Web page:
The laptop is well built, as you’d expect from HP, and nicely compact too. It’s a perfect mid-range productivity machine for those who want to be able to work on the go for long periods of time and don’t want to be weighed down by something bigger. The screen is a definite highlight – it’s the kind of display we could spend all day staring at, although the widescreen aspect ratio works much better for video streaming than for viewing. document writing.

On the downside, we didn’t find the battery life all that impressive (some screen brightness tweaks might help here), and while the specs are good enough to handle your day-to-day computing needs, you’re not ‘re not going to be able to do anything ambitious otherwise. Manage your expectations, know what the HP Envy x360 13 can and can’t do, and you’ll be fine – and if you need more power or graphics performance, there are more expensive models in the Envy lineup.

Speaking of price, the typical retail price seems about right for what you’re getting. Sure, there are Windows laptops available for hundreds less, but you’ll notice the difference in performance, screen quality, and build quality. We think the HP Envy x360 13 is ideal for price, performance, and portability.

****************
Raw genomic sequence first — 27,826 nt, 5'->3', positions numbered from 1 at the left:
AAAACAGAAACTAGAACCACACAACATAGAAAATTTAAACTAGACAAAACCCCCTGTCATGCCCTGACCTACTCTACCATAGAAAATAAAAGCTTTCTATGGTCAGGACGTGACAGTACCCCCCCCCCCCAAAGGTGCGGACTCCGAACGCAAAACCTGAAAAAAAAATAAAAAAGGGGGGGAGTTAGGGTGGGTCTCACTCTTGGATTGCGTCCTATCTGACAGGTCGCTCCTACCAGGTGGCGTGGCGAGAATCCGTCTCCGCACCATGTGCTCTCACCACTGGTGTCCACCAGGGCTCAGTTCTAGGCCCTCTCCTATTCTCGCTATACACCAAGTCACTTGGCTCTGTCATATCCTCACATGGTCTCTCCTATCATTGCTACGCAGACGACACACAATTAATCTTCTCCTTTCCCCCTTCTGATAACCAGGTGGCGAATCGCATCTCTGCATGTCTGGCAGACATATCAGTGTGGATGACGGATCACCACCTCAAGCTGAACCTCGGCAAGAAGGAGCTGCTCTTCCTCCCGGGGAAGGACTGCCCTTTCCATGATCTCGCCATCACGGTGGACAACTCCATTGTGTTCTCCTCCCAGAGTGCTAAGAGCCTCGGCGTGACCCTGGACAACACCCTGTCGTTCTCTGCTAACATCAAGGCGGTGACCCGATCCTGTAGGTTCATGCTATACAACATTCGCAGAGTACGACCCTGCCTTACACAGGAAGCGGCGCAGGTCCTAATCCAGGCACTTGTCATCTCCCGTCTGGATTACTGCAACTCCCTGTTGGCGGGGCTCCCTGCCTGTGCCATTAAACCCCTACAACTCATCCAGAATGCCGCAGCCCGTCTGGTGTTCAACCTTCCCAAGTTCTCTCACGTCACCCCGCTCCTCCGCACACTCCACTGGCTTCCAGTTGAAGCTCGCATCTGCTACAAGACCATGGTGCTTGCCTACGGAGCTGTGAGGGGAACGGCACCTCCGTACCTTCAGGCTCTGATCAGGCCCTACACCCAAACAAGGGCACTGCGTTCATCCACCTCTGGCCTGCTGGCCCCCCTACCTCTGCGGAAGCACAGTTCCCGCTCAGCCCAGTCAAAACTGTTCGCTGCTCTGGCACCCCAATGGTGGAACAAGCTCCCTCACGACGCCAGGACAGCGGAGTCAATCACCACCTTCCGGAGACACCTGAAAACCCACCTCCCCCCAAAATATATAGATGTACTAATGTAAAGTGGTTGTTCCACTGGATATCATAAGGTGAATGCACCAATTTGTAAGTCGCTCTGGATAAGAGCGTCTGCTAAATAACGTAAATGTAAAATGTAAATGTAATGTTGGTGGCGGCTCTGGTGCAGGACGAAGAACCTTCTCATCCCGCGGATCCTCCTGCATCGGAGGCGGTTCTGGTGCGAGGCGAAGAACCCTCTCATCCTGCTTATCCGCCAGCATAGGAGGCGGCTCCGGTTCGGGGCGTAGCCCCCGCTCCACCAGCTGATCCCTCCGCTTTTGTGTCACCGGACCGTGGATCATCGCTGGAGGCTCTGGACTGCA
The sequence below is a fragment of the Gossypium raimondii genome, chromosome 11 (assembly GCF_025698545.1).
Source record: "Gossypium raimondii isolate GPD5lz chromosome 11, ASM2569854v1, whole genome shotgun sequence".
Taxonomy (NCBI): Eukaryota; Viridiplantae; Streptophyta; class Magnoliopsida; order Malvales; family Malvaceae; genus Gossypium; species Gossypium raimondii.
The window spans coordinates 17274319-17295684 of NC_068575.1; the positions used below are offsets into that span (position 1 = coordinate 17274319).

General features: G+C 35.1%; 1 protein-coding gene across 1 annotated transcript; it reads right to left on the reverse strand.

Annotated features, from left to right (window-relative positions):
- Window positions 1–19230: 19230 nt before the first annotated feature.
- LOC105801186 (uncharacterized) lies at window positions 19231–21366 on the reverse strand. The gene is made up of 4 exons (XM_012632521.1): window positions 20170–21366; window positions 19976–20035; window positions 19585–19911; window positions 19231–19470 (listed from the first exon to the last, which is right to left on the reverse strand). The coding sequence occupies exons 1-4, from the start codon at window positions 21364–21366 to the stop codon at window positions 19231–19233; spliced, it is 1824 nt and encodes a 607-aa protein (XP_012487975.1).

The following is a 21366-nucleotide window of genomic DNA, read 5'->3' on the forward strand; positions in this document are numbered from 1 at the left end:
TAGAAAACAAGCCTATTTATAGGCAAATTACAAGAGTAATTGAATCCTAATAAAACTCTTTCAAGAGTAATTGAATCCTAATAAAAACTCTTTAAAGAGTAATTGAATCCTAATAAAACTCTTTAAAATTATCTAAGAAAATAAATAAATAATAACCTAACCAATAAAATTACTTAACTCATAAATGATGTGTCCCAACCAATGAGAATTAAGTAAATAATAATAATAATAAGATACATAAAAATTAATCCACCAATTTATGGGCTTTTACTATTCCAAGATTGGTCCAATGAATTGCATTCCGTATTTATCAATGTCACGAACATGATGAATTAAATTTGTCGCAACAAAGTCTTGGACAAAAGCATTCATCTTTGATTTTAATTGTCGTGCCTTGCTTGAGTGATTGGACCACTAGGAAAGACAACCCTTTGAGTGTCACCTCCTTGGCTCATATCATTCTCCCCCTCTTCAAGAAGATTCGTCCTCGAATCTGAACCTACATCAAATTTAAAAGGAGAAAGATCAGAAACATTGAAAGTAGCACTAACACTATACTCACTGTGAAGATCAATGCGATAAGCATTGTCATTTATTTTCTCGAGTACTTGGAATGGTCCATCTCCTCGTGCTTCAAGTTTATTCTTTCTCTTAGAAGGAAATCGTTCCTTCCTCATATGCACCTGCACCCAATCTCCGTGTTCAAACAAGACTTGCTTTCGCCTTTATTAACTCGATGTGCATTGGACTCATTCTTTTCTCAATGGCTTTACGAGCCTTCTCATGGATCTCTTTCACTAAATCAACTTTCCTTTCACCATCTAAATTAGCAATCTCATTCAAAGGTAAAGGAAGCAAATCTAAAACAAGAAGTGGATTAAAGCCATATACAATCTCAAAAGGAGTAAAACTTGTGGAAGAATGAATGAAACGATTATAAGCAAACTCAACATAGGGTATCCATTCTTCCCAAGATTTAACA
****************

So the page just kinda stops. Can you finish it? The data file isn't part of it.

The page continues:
HP Envy x360 13: think too

If it’s the laptop-to-tablet transformation that draws you to the HP Envy x360 13, then Microsoft’s Surface Pro 8 is an alternative worth considering – unlike the HP, it’s primarily a tablet, with a keyboard cover required if you want to do some serious typing. The screen is a bit smaller at 13 inches, but it packs a lot more pixels. However, it is more expensive as a result.

On the other hand, those of you who fell in love with the look of the HP Envy x360 13 might want to try something from the same manufacturer: namely the larger-screened HP Specter x360 14.